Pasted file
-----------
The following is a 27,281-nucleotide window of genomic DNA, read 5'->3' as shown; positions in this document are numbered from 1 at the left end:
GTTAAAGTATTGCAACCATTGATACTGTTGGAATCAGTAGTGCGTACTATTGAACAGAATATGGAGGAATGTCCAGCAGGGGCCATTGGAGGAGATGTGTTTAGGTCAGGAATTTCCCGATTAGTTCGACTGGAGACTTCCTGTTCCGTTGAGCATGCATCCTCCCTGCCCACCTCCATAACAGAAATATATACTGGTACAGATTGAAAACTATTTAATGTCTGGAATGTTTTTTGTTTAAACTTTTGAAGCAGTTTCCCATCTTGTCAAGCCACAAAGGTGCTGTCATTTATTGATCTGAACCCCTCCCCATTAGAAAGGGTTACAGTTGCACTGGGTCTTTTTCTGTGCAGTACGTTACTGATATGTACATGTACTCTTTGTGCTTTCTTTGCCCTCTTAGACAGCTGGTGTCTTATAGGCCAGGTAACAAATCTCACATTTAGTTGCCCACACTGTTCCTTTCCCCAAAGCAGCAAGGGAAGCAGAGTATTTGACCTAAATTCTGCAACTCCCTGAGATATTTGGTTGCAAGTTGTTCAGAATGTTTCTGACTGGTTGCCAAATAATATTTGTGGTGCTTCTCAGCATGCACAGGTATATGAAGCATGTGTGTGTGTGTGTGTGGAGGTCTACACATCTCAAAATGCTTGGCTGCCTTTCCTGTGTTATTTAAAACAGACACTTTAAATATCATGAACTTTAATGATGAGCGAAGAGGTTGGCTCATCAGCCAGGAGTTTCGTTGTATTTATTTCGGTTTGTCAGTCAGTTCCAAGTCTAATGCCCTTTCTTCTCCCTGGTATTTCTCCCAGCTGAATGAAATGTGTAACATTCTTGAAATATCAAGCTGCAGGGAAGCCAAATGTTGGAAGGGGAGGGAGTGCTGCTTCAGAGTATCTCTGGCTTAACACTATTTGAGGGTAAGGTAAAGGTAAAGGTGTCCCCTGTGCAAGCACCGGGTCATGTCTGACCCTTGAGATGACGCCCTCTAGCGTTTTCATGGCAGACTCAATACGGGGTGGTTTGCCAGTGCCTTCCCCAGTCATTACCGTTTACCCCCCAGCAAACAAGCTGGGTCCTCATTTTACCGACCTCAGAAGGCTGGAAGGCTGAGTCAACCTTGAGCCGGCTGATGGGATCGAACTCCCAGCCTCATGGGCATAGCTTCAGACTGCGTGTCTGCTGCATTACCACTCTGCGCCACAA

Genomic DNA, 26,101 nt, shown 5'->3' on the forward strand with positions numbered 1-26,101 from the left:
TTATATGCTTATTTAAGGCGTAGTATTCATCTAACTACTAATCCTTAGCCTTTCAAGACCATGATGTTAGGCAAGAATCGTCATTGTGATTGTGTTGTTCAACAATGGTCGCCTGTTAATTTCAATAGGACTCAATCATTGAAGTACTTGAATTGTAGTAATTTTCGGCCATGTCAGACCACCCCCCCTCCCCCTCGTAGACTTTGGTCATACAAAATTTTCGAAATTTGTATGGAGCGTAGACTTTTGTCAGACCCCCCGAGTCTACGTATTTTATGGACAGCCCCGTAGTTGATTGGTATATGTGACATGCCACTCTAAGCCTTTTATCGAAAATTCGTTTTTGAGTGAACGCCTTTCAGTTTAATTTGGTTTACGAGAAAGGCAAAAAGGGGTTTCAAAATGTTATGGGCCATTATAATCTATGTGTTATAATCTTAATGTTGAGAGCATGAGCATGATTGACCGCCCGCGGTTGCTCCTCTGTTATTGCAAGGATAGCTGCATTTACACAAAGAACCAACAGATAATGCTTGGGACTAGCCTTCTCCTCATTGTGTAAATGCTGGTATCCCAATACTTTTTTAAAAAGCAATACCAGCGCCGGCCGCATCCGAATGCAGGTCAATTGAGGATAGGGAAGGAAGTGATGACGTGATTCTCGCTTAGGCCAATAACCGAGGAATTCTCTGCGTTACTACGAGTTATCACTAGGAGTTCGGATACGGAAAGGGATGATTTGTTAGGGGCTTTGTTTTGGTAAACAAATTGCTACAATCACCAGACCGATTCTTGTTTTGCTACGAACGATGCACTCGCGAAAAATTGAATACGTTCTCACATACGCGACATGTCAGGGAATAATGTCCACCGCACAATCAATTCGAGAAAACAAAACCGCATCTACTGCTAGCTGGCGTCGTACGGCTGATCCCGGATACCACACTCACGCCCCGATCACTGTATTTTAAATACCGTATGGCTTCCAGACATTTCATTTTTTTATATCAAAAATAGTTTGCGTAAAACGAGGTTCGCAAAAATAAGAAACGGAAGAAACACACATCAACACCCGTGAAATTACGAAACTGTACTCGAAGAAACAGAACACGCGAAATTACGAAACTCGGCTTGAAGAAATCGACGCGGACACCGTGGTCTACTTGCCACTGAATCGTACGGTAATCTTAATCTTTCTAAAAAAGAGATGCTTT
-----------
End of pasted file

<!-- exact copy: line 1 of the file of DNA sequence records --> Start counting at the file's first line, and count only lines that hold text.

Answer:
The following is a 27,281-nucleotide window of genomic DNA, read 5'->3' as shown; positions in this document are numbered from 1 at the left end: